Quoll Seekers
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The Quoll Seekers Network (QSN) collects and disseminates information for a greater understanding of quoll ecology, through population monitoring, mapping, sharing information with the community, and campaigning for their protection.

 

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North Queensland is the only place on mainland Australia where two quoll species occur side-by-side — the spotted-tailed quoll (Dasyurus maculatus) and the northern quoll (Dasyurus hallucatus).

Our aims

The Quoll Seekers Network (QSN) was established in 2001 with the aim of becoming Queensland’s central non-government body for collecting and disseminating information about quolls and their conservation.

Since 2007, Wildlife Queensland’s support of QSN has ensured ongoing data collection within the state and continued efforts to address the threats quolls face from habitat loss and invasive species.

QSN’s activities include:

  • promoting quoll-friendly landscape management
  • conducting camera-monitoring surveys and detection dog surveys in areas where quolls are likely to be found or were historically found
  • working with state and local governments to implement conservation projects, develop programs and support communities in the restoration of habitat
  • educating communities and raising awareness of the importance of quolls via workshops, webinars, and Quoll Discovery Days.

 

Quoll species we protect

Australia has four species of quoll: the spotted-tailed quoll (Dasyurus maculatus), the northern quoll (Dasyurus hallucatus), the eastern quoll (Dasyurus viverrinus), and the western quoll (Dasyurus geoffroii). The spotted-tailed quoll and the smaller northern quoll are both found in Queensland.

Spotted-tailed quolls and northern quolls are both endangered. Their populations are small and their habitat is getting smaller.

QSN has been actively surveying for spotted-tailed quolls and northern quolls in key locations across South East Queensland using baited remote cameras and scent detection dog surveys teams. Our survey data has been used to increase the quality and quantity of knowledge and to raise much-needed community awareness about quolls in Queensland.

Northern quoll© Mark Sanders/EcoSmart

Northern quoll (Dasyurus hallucatus)

Current QSN projects

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Ongoing activities

QSN works with local councils, and landcare and conservation groups on various projects. Activities have included:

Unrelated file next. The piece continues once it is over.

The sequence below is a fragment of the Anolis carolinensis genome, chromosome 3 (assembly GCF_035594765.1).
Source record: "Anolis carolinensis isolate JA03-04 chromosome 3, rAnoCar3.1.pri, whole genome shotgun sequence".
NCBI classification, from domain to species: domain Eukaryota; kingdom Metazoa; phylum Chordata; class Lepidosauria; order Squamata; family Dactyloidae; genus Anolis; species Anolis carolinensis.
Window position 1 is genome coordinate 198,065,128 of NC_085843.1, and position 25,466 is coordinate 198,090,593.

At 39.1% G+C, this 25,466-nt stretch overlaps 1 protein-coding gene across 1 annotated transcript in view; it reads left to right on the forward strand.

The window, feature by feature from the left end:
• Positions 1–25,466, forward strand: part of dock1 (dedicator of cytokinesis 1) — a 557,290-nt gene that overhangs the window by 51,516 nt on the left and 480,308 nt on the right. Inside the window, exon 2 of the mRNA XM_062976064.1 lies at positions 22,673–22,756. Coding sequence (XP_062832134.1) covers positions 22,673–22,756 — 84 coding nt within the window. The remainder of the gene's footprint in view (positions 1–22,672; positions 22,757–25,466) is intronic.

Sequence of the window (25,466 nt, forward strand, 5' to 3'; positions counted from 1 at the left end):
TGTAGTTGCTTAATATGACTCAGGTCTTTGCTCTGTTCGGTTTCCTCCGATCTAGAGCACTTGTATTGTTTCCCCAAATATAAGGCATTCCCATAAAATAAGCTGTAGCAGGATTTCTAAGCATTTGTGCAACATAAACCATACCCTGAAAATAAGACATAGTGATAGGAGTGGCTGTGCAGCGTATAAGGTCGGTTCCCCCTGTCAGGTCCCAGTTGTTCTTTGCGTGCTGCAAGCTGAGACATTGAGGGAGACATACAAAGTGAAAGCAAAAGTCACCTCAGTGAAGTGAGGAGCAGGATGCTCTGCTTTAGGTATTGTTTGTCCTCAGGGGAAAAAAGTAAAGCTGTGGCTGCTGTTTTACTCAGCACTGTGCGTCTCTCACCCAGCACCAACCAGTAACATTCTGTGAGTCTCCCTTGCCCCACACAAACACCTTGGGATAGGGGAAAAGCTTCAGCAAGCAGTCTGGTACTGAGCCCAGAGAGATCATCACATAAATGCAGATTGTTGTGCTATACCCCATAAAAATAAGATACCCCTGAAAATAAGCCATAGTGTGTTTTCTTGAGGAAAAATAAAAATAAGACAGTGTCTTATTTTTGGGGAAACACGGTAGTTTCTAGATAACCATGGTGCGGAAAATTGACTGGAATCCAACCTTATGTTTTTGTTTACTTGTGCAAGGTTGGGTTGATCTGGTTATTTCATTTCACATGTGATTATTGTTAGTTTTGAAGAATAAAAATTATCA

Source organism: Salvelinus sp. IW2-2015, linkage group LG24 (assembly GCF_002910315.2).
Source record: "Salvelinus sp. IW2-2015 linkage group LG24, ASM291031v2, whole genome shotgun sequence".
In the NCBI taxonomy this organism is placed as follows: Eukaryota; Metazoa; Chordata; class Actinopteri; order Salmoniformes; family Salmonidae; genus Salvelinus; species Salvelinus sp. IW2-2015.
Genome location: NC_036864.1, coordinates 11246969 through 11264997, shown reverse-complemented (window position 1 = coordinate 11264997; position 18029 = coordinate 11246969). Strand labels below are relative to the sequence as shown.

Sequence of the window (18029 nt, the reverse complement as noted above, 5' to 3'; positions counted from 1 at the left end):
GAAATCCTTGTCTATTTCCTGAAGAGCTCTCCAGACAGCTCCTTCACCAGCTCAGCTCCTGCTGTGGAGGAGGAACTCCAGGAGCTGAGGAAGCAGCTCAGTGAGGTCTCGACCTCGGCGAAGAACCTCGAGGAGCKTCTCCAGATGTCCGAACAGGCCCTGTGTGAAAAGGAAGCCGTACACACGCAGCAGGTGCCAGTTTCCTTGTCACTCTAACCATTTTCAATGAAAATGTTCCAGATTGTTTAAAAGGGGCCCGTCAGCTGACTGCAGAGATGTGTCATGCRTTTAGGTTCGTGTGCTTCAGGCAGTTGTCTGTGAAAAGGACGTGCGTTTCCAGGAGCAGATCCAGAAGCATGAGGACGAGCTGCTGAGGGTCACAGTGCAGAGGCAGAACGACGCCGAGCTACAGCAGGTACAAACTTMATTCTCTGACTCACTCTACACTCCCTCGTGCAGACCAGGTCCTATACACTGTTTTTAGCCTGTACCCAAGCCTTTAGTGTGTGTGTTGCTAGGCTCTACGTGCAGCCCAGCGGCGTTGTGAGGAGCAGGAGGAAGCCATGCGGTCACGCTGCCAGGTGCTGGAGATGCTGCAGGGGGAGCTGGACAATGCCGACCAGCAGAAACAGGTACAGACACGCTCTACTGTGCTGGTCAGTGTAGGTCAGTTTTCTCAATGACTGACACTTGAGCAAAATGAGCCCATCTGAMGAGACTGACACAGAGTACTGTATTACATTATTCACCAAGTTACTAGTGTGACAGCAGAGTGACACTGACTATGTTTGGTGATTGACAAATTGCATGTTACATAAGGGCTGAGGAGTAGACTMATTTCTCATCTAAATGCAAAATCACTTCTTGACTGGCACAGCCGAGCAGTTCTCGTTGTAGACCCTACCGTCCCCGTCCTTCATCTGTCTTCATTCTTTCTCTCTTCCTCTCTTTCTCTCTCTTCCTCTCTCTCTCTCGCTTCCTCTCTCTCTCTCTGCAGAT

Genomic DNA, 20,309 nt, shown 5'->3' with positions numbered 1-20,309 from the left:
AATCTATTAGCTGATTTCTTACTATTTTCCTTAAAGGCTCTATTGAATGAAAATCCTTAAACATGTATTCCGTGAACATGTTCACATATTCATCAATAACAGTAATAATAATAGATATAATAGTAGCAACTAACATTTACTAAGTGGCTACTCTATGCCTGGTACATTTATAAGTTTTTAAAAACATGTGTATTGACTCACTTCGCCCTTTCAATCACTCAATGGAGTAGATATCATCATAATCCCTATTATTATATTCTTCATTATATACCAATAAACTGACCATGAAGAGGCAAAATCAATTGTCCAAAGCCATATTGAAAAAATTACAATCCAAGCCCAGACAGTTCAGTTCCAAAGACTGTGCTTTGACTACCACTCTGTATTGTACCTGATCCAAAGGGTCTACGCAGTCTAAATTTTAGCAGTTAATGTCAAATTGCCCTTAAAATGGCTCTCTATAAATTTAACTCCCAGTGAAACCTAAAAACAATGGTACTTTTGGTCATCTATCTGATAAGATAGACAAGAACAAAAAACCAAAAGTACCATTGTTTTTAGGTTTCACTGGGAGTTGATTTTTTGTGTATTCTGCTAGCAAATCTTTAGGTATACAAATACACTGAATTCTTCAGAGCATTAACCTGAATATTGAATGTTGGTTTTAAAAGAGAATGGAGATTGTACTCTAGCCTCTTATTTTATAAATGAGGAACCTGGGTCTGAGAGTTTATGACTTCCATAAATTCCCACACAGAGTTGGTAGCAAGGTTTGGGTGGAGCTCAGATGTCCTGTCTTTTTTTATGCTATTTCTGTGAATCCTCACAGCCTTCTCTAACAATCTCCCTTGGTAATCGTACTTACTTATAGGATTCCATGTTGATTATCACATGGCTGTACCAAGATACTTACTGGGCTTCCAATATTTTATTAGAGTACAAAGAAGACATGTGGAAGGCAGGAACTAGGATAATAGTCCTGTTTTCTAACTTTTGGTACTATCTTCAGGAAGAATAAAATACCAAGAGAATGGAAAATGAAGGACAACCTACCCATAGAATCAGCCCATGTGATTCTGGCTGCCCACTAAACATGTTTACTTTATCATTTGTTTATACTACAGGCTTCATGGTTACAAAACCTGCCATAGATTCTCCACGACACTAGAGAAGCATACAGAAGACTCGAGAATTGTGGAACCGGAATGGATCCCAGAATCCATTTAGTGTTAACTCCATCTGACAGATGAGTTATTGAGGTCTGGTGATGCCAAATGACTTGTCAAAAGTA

• Partnering with the Quoll Society, Park Ridge Connect, Noosa & District Landcare and Mary River Catchment Coordinating Committee to host a series of Quoll Discovery Days for landowners and wildlife enthusiasts across South East Queensland.
  • Working with detection dog teams, Carnarvon Canines and the University of Sunshine Coast Detection Dogs for Conservation, in partnership with Logan City Council to discover spotted-tailed quolls in Logan
  • Partnering with Scenic Rim Council to survey for quolls on participating Land for Wildlife properties in the Scenic Rim Region.

Additional ongoing QSN activities include:

  • survey events
  • supporting scientific research
  • presentations to youth and community groups
  • educational publications.

 

Searching for spotted-tailed quolls in Logan West

QSN conducted camera surveys on five private properties in Logan West between March and September 2023. These surveys were part of a spotted-tailed quoll camera survey project supported by a Logan City Council EnviroGrant. Watch the presentation below for the survey results.

Get involved

report a sighting

Spotted a quoll in the wild? Contribute to our work by reporting your sighting

like on Facebook

Like or follow our QSN Facebook page for the latest quoll conservation news.

Adopt a quoll

Support QSN by symbolically adopting a quoll with a tax-deductible donation

QSN resources

Fact sheets & guides

Videos, webinars & picture books

Further reading

Websites: 

     

    Saving the Spotted-tailed Quoll: A Landholder’s Guide

    Saving the Spotted-tailed Quoll: A Landholder’s Guide is produced by Wildlife Queensland’s Quoll Seekers Network and funded by the Queensland Government’s Community Sustainability Action grant program. The guide aims to provide practical ideas that may contribute to saving this elusive species.

    Download the guide as a PDF document.

    Or Email us to request a printed copy.

    Saving the Spotted-tailed Quoll

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